|Altar of St. Basil inside the Vatican|
Upon our arrival in Rome, we were instructed that the Vatican opens it doors at 7:00 am to those who wish to attend Mass. Not yet familiar with the Italian language, we were hoping to find a priest who spoke English. We were instructed to stand at the sacristy door and as the priests come out vested, simply say "English". Soon we found a priest willing to offer the Mass in English, but he needed an English Missal. Spotting our "Magnificat" prayer books, the problem was solved. We followed Father to his assigned altar and to our surprise, it was the Altar of St. Basil, that houses the mortal remains of St. Josephat. Why was this significant? Having been so long separated from the Church, the Holy Spirit was directing us to work for the fulfillment of Our Lord's prayer at the Last Supper, "that they may all be one, just as you, Father, are in me, and I in you....." (John 17:21)........... St. Josephat died promoting this same cause of Christ.
St. Josephat, known as John Kuncevic, was a young man at the time of Ruthenian Synod in 1595, which voted to unite with Rome under Pope Clement VIII. In 1598 seven bishops signed the Union of Brest, which allowed them to retain their Eastern Rites while in full communion with the Pope. John made his profession of Faith and then entered the Basilian Monastery of the Holy Trinity in Vilno and took the name Josaphat. He was ordained a priest and subsequently an Archbishop. Among the many works he engaged in, he compiled texts from the Eastern Fathers and Doctors under the title "A Defense of Church Unity" and worked for reunion with Rome.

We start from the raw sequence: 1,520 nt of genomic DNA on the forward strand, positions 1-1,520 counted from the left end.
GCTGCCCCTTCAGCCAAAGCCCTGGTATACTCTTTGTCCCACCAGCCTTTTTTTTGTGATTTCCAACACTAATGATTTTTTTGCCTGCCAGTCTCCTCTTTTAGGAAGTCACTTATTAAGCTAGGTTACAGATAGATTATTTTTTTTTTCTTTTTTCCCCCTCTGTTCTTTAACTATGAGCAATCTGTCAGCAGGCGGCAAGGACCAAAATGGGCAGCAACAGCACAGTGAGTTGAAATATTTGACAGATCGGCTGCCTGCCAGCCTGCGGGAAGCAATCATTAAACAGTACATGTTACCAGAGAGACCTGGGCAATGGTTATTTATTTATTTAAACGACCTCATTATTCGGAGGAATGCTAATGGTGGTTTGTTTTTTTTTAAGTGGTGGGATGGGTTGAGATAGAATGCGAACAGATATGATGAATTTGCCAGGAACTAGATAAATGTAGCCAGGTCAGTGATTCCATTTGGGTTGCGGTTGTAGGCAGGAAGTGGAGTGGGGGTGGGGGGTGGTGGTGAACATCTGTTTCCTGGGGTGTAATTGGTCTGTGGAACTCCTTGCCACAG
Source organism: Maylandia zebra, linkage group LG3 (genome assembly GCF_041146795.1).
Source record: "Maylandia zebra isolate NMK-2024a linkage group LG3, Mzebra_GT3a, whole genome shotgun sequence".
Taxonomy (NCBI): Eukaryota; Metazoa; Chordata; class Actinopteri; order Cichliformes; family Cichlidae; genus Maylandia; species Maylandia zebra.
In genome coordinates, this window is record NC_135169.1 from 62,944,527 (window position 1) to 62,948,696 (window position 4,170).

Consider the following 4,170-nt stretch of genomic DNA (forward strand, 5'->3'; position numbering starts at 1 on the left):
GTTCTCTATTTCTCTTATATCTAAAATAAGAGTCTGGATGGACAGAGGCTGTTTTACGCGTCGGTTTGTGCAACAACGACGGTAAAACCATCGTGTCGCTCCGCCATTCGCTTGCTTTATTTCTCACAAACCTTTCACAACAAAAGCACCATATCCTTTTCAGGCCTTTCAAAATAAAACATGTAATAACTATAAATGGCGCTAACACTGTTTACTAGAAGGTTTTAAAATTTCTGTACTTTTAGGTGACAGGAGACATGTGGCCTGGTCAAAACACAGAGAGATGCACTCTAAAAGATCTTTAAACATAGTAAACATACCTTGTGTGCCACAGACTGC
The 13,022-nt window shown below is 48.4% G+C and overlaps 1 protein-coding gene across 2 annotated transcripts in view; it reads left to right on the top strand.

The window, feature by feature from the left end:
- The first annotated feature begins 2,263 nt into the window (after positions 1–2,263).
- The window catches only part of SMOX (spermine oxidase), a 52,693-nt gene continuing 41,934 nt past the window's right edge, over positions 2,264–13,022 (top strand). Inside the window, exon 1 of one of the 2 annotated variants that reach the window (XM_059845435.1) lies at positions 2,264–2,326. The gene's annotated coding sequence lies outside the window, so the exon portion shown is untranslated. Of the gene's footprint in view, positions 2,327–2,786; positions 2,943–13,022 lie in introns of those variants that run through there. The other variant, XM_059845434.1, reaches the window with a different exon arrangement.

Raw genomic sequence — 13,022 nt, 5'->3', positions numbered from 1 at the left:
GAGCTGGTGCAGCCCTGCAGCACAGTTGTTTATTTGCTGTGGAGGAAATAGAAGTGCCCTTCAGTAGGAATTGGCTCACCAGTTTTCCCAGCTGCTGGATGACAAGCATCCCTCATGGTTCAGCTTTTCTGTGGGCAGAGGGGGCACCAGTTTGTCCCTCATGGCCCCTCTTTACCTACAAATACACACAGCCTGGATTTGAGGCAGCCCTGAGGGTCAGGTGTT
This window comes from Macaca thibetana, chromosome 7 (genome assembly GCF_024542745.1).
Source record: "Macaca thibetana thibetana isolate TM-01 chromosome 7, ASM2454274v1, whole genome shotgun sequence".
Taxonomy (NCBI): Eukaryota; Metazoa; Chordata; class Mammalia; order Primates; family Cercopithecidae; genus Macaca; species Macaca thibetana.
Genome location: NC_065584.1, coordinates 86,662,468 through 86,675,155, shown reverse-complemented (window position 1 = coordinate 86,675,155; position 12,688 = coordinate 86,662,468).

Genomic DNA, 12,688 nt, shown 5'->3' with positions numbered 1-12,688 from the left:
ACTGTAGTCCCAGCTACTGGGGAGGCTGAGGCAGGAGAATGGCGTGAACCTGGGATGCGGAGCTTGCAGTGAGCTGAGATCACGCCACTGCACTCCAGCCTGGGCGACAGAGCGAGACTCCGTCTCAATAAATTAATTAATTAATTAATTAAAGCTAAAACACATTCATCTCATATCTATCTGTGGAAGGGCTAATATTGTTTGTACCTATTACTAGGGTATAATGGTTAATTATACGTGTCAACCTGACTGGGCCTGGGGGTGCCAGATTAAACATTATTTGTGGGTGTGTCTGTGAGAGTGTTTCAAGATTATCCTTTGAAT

Josaphat had said before his martyrdom, "I rejoice to offer my life for my holy Catholic faith." He had prayed, "Grant that I be found worthy, Lord, to shed my blood for the union and obedience to the Apostolic See." He was cruelly hacked to death on November 12, 1623.
|Tomb of St. Josephat|
If you wish to read more about St. Josaphat follow this link: http://www.thebasilica.org/stjosaphat.php